Labour plan to bar foreigners from buying homes
Labour is promising to bar non-residents, other than Australians, from buying existing residential houses in a move it says will stop foreign speculators from pushing up prices.
Leader David Shearer said the move was part of a package of measures he would introduce in government to help new buyers.
They included the party's policies to introduce a capital gains tax, excluding the family home, and build 100,000 affordable houses over 10 years to be on-sold to first time buyers.
"I will restore the Kiwi dream of home ownership that has slipped out of reach for tens of thousands of Kiwis. I don't want to see our kids become a generation of renters," Shearer said.
"House prices in Auckland have risen by 28 per cent since June 2009. The problem is clear - there are just not enough affordable homes. And overseas speculators are adding to the problem. That's why the next Labour government will introduce restrictions so that non-residents will not be allowed to buy any existing house, flat or apartment."
He said New Zealanders were "muggins" to allow overseas speculators to buy in our market. The policy was in line with the one operating in Australia.
"Many other countries, including Australia, China, Singapore, the UK and Switzerland target overseas speculation in housing. New Zealand's lack of regulation leaves the door wide open for international speculators."
Australians would be excluded from the bar because of reciprocal arrangements between it and New Zealand. There would also be no ban on overseas investors building new houses here.
He said Inland Revenue records showed more than 11,000 overseas investors own properties that they do not live in. An estimated 2600 homes were bought last year by overseas property speculators that had no intention of living here.
"That's a big chunk, given that just 4700 new homes were built in Auckland last year."
He said the policy would reduce demand and help take some of the heat out of the market.
"By itself this is not a silver bullet for housing affordability - but it is part of the solution."
Speaking in Seoul, Prime Minister John Key said Labour's policy would capture only a tiny portion of home buyers, because many of those believed to be "foreign" buyers were actually either citizens, permanent residents, or could find someone to align the property to.
"The limited discussions we've had... is the group of people who fit within that category at the moment is very small. So the reality is that not that many people come in and buy properties that either aren't permanent residents, or aren't going to take up permanent residency, or couldn't align it to someone. There's also ways of potentially going around that system."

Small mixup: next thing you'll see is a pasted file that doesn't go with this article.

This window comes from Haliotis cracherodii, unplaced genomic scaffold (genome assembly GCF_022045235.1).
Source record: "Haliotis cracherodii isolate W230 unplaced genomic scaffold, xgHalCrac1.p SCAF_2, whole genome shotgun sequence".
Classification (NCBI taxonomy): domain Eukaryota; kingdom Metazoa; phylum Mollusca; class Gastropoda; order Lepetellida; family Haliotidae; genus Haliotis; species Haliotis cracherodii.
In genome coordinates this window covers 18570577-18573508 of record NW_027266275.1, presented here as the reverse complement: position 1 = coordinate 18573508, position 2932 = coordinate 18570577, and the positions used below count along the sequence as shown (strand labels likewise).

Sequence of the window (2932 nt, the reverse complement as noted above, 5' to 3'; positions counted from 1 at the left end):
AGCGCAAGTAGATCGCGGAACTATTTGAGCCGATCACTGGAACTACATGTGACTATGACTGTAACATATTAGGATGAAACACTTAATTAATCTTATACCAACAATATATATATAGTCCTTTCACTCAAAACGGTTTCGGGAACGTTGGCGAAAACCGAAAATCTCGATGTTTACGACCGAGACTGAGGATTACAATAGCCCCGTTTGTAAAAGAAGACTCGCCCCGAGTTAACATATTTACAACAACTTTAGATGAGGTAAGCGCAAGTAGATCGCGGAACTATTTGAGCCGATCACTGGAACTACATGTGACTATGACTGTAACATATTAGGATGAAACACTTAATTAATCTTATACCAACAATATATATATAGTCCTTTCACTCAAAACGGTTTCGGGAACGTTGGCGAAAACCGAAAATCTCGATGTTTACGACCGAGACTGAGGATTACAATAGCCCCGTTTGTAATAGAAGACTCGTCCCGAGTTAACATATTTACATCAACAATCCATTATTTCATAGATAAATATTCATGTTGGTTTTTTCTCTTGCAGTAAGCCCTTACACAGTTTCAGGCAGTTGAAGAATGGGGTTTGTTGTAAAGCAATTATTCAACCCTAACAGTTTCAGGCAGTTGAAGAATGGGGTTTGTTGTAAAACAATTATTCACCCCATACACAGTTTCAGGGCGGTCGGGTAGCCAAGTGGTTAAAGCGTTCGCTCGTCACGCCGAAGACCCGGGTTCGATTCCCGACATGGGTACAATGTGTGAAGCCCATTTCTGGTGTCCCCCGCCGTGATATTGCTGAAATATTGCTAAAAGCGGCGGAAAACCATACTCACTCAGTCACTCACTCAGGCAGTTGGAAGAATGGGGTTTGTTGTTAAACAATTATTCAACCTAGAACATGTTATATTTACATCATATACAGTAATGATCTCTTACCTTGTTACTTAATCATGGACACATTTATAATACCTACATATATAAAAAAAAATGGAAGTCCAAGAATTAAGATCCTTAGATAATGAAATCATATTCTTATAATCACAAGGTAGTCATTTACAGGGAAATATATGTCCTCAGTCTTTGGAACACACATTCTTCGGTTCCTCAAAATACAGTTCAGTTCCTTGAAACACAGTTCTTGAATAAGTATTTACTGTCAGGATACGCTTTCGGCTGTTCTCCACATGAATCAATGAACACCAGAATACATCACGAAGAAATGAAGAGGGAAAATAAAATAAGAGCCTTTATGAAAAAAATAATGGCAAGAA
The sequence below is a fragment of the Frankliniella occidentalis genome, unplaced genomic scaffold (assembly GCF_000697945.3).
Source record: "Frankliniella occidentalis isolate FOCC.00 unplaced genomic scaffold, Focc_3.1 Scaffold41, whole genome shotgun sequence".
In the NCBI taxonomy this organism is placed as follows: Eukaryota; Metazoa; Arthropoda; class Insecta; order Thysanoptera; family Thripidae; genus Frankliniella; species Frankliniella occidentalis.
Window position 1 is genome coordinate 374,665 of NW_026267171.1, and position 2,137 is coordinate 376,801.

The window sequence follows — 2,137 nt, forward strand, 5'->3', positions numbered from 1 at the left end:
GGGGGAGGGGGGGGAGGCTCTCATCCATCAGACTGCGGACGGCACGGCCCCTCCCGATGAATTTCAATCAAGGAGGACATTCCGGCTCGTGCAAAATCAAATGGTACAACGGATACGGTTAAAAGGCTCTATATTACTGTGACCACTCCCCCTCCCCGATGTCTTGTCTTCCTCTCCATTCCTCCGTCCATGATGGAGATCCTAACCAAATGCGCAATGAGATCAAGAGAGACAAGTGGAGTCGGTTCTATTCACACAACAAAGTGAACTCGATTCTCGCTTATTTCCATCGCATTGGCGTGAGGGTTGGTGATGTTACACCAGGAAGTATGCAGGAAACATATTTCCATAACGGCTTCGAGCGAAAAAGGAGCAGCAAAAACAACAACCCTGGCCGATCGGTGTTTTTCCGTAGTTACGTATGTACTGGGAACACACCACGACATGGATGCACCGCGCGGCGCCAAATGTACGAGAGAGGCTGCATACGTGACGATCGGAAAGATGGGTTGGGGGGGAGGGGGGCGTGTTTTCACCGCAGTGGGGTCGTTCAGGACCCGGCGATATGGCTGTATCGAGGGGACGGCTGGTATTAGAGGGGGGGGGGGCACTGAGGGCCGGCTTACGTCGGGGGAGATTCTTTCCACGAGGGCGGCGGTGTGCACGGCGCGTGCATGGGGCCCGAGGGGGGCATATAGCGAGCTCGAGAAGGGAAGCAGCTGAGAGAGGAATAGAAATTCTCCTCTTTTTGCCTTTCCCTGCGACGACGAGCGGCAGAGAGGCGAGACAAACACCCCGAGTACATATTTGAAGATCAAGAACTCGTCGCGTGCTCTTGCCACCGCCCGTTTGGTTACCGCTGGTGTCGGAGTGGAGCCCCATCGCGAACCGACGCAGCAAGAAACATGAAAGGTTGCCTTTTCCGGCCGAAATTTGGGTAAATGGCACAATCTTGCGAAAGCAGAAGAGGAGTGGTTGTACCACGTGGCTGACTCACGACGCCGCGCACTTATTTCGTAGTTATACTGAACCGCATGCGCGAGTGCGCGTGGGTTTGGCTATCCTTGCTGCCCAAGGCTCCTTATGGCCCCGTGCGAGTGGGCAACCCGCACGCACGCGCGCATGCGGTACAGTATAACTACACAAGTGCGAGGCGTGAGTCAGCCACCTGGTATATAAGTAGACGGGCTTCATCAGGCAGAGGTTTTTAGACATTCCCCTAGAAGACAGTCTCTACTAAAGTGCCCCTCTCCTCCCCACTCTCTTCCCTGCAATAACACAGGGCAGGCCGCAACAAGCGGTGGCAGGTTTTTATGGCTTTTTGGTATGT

Key said the policy may mean that people like Canadian rock star Shania Twain, who bought a large high country station near Wanaka, may be caught out. Although after making the claim he immediately admitted he didn't know whether Twain had built property as part of the purchase.
"She probably did."
However there would be loopholes.
"There are always complications with that, but its unlikely to be the big determining factor in terms of what's happening with housing.
"He [Shearer] is trying to respond to what some people think are the issue, but I think it's really important to understand that there are a variety of buyers, as one of the surveys pointed out from the BNZ recently, a lot of the [foreign] buyers were out of actually Australia.
"Some people see buyers from certain ethnicities at auctions for instance, and assume that they're foreigners; that's a very heroic assumption on their front, it almost certainly won't be correct. They'll almost certainly either be permanent residents, or citizens.
Key said the major way to address the housing market was to increase the level of supply.
"The number of people who live overseas, who are not going to be permanent residents, who are not going to be citizens, who aren't going to have a student they could align that to, or whatever, who want to buy a property, I would have thought its relatively small, compared to the other issues.
Key disputed the claim that foreign buyers represented 10 per cent of foreign purchasers.
"The detail to this stuff is very weak. When we've gone to look through Linz [Land Information New Zealand] to see foreigner that own land, in fact the numbers we saw there were very, very small on the rural side.
"So I think you'll find the number of people, who live in mainland China, or some other part of the world, to be buying a $500,000 or $600,000 house in Pakuranga, you could probably count on your right hand."
Green co-leader Russel Norman welcomed the move as sensible and said Labour was "getting on board with another Green Party solution" on affordable housing.
"Housing shouldn't be a place for speculators it is a place where people live."
Political commentator Bryce Edwards said the Labour policy move was also part of Shearer's "last throw of the dice" as leader and he expected it to give the party a lift in the polls.